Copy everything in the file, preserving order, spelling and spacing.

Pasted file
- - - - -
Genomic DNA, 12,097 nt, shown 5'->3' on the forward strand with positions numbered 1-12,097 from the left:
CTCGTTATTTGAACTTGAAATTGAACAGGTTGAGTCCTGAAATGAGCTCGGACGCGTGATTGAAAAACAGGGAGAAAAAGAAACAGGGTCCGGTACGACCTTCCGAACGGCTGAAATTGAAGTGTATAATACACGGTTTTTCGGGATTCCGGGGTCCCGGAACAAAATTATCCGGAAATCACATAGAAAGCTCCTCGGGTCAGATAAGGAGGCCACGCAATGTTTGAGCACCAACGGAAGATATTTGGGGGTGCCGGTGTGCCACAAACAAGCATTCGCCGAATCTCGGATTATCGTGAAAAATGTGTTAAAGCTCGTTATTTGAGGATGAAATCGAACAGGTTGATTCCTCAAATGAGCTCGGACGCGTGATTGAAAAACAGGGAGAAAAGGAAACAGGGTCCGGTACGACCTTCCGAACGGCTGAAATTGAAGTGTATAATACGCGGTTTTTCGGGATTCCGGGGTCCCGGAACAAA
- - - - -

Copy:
Genomic DNA, 12,097 nt, shown 5'->3' on the forward strand with positions numbered 1-12,097 from the left:
CTCGTTATTTGAACTTGAAATTGAACAGGTTGAGTCCTGAAATGAGCTCGGACGCGTGATTGAAAAACAGGGAGAAAAAGAAACAGGGTCCGGTACGACCTTCCGAACGGCTGAAATTGAAGTGTATAATACACGGTTTTTCGGGATTCCGGGGTCCCGGAACAAAATTATCCGGAAATCACATAGAAAGCTCCTCGGGTCAGATAAGGAGGCCACGCAATGTTTGAGCACCAACGGAAGATATTTGGGGGTGCCGGTGTGCCACAAACAAGCATTCGCCGAATCTCGGATTATCGTGAAAAATGTGTTAAAGCTCGTTATTTGAGGATGAAATCGAACAGGTTGATTCCTCAAATGAGCTCGGACGCGTGATTGAAAAACAGGGAGAAAAGGAAACAGGGTCCGGTACGACCTTCCGAACGGCTGAAATTGAAGTGTATAATACGCGGTTTTTCGGGATTCCGGGGTCCCGGAACAAA